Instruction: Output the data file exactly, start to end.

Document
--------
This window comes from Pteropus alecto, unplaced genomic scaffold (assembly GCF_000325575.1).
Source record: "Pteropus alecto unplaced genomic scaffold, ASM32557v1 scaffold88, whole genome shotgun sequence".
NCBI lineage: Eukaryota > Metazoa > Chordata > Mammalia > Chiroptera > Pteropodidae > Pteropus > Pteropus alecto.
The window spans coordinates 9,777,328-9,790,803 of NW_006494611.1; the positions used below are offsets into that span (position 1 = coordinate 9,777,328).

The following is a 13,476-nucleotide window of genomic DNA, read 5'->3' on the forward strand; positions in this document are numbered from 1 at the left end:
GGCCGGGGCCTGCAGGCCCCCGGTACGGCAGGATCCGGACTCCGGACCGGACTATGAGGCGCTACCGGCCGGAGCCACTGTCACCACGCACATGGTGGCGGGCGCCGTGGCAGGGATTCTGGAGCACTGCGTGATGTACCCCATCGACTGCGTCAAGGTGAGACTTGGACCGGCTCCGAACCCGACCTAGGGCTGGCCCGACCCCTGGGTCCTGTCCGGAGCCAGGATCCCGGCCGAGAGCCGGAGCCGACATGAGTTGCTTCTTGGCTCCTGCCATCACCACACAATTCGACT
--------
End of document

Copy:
This window comes from Pteropus alecto, unplaced genomic scaffold (assembly GCF_000325575.1).
Source record: "Pteropus alecto unplaced genomic scaffold, ASM32557v1 scaffold88, whole genome shotgun sequence".
NCBI lineage: Eukaryota > Metazoa > Chordata > Mammalia > Chiroptera > Pteropodidae > Pteropus > Pteropus alecto.
The window spans coordinates 9,777,328-9,790,803 of NW_006494611.1; the positions used below are offsets into that span (position 1 = coordinate 9,777,328).

The following is a 13,476-nucleotide window of genomic DNA, read 5'->3' on the forward strand; positions in this document are numbered from 1 at the left end:
GGCCGGGGCCTGCAGGCCCCCGGTACGGCAGGATCCGGACTCCGGACCGGACTATGAGGCGCTACCGGCCGGAGCCACTGTCACCACGCACATGGTGGCGGGCGCCGTGGCAGGGATTCTGGAGCACTGCGTGATGTACCCCATCGACTGCGTCAAGGTGAGACTTGGACCGGCTCCGAACCCGACCTAGGGCTGGCCCGACCCCTGGGTCCTGTCCGGAGCCAGGATCCCGGCCGAGAGCCGGAGCCGACATGAGTTGCTTCTTGGCTCCTGCCATCACCACACAATTCGACT